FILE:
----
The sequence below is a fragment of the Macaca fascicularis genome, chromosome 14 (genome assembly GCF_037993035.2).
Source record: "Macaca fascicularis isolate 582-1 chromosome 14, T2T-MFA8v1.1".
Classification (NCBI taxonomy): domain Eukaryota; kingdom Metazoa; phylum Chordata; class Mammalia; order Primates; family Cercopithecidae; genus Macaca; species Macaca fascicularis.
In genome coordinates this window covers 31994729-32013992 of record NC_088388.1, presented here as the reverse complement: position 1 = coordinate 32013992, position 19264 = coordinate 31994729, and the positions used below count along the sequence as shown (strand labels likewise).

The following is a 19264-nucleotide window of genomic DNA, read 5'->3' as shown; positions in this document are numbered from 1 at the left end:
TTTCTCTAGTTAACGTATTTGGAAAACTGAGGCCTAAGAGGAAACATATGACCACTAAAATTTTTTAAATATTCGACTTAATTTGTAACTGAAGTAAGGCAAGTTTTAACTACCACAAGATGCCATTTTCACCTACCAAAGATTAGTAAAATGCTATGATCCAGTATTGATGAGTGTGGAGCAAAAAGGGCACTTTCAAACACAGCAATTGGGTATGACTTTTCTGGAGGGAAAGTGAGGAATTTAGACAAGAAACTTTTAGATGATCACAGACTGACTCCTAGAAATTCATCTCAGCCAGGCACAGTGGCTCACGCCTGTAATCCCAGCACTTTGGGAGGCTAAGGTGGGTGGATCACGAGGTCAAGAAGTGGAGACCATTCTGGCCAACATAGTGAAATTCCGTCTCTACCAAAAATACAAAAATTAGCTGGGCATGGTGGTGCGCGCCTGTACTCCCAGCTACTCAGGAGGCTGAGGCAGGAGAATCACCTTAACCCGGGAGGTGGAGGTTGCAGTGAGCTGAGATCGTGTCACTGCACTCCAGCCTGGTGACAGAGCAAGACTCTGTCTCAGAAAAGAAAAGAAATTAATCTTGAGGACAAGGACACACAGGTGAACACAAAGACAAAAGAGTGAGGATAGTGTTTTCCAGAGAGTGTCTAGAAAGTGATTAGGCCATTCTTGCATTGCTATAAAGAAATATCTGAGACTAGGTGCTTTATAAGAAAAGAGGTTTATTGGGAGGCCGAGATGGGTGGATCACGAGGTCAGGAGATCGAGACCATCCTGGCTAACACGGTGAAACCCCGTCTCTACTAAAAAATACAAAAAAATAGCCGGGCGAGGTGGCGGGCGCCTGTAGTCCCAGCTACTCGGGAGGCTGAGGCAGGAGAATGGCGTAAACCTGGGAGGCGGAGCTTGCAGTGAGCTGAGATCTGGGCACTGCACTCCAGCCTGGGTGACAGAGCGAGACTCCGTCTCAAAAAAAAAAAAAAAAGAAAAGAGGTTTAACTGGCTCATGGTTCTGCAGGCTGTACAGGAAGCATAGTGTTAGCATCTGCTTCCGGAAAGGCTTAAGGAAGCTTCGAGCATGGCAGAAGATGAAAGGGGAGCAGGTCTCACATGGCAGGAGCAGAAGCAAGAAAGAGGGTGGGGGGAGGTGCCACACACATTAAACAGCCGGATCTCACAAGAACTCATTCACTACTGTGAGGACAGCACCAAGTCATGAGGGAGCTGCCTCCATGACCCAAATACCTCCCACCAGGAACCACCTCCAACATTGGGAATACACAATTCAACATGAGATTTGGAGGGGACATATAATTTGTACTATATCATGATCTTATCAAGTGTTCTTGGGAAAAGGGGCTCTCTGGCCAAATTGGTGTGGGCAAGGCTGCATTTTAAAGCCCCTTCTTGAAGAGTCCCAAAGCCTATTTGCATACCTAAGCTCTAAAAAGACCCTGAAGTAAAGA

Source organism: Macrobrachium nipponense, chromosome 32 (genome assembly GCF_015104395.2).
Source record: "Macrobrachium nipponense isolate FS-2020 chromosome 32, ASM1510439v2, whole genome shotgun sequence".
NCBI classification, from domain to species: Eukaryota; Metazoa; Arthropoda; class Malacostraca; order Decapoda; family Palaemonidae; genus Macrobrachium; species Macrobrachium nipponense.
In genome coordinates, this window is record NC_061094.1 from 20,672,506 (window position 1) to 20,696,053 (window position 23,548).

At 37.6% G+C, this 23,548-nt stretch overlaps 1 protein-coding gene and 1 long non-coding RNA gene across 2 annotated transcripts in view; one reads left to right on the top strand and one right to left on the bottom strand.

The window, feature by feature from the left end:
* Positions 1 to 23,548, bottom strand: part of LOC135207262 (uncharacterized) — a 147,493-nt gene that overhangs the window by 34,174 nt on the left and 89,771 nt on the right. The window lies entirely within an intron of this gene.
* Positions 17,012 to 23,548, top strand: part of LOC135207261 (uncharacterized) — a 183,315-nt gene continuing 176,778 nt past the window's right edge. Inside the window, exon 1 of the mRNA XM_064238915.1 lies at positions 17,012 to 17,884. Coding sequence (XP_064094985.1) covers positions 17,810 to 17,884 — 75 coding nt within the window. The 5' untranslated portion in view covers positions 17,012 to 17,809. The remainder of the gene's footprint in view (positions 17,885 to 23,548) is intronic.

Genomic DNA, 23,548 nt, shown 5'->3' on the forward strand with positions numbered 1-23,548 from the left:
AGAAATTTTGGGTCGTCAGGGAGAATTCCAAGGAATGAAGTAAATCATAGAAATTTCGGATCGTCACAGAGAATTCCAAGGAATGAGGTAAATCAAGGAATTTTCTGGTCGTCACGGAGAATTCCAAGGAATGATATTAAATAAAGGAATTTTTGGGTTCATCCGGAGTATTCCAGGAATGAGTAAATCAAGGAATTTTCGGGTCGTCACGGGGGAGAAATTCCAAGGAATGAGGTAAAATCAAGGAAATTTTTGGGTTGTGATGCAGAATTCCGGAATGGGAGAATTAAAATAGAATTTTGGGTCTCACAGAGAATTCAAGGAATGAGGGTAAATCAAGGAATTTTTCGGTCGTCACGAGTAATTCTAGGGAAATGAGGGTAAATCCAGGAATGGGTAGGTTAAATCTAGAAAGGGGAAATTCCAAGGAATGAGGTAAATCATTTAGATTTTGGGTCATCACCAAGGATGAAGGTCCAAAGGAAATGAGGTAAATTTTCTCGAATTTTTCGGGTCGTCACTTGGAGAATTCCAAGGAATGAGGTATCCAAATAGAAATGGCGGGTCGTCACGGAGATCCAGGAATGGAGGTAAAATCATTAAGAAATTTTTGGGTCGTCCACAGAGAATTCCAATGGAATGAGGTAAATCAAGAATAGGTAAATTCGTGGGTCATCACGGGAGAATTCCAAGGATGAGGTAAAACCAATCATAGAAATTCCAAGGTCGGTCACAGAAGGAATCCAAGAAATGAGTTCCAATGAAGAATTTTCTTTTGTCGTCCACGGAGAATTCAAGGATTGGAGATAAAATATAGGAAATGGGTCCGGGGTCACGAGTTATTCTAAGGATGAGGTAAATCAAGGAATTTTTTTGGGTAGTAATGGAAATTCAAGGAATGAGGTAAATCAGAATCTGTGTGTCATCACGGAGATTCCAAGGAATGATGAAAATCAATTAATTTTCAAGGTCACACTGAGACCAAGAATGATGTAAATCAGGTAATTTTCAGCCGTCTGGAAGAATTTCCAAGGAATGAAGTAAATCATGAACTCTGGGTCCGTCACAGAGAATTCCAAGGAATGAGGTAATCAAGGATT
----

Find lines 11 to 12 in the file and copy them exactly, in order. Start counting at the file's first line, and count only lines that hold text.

At 37.6% G+C, this 23,548-nt stretch overlaps 1 protein-coding gene and 1 long non-coding RNA gene across 2 annotated transcripts in view; one reads left to right on the top strand and one right to left on the bottom strand.

The window, feature by feature from the left end: